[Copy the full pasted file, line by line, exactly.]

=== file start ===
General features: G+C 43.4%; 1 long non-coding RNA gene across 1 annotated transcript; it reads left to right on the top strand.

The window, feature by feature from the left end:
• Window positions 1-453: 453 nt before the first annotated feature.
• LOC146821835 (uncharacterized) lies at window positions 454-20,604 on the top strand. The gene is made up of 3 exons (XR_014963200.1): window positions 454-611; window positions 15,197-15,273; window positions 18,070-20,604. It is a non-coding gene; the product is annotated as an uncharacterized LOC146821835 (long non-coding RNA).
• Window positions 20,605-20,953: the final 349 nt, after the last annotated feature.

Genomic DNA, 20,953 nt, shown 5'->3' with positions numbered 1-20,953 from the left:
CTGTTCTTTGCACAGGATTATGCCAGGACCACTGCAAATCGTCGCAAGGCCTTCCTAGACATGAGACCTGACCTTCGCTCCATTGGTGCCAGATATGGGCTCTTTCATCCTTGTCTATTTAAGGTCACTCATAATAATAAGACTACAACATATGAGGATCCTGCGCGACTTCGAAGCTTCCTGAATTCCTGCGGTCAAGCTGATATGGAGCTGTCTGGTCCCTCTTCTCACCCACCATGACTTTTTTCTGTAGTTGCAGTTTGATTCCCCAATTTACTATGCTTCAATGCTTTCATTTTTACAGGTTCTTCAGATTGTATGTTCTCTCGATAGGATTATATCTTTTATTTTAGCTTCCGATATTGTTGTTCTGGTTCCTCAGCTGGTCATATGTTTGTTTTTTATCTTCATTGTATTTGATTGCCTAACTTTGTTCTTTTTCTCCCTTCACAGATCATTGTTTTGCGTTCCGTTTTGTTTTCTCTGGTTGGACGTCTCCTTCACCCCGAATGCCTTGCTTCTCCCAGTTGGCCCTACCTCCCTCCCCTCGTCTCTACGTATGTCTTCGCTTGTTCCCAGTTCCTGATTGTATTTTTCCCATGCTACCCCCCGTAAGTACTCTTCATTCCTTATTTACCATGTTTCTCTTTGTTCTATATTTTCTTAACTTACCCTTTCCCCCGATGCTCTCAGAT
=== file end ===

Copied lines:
General features: G+C 43.4%; 1 long non-coding RNA gene across 1 annotated transcript; it reads left to right on the top strand.

The window, feature by feature from the left end:
• Window positions 1-453: 453 nt before the first annotated feature.
• LOC146821835 (uncharacterized) lies at window positions 454-20,604 on the top strand. The gene is made up of 3 exons (XR_014963200.1): window positions 454-611; window positions 15,197-15,273; window positions 18,070-20,604. It is a non-coding gene; the product is annotated as an uncharacterized LOC146821835 (long non-coding RNA).
• Window positions 20,605-20,953: the final 349 nt, after the last annotated feature.

Genomic DNA, 20,953 nt, shown 5'->3' with positions numbered 1-20,953 from the left:
CTGTTCTTTGCACAGGATTATGCCAGGACCACTGCAAATCGTCGCAAGGCCTTCCTAGACATGAGACCTGACCTTCGCTCCATTGGTGCCAGATATGGGCTCTTTCATCCTTGTCTATTTAAGGTCACTCATAATAATAAGACTACAACATATGAGGATCCTGCGCGACTTCGAAGCTTCCTGAATTCCTGCGGTCAAGCTGATATGGAGCTGTCTGGTCCCTCTTCTCACCCACCATGACTTTTTTCTGTAGTTGCAGTTTGATTCCCCAATTTACTATGCTTCAATGCTTTCATTTTTACAGGTTCTTCAGATTGTATGTTCTCTCGATAGGATTATATCTTTTATTTTAGCTTCCGATATTGTTGTTCTGGTTCCTCAGCTGGTCATATGTTTGTTTTTTATCTTCATTGTATTTGATTGCCTAACTTTGTTCTTTTTCTCCCTTCACAGATCATTGTTTTGCGTTCCGTTTTGTTTTCTCTGGTTGGACGTCTCCTTCACCCCGAATGCCTTGCTTCTCCCAGTTGGCCCTACCTCCCTCCCCTCGTCTCTACGTATGTCTTCGCTTGTTCCCAGTTCCTGATTGTATTTTTCCCATGCTACCCCCCGTAAGTACTCTTCATTCCTTATTTACCATGTTTCTCTTTGTTCTATATTTTCTTAACTTACCCTTTCCCCCGATGCTCTCAGAT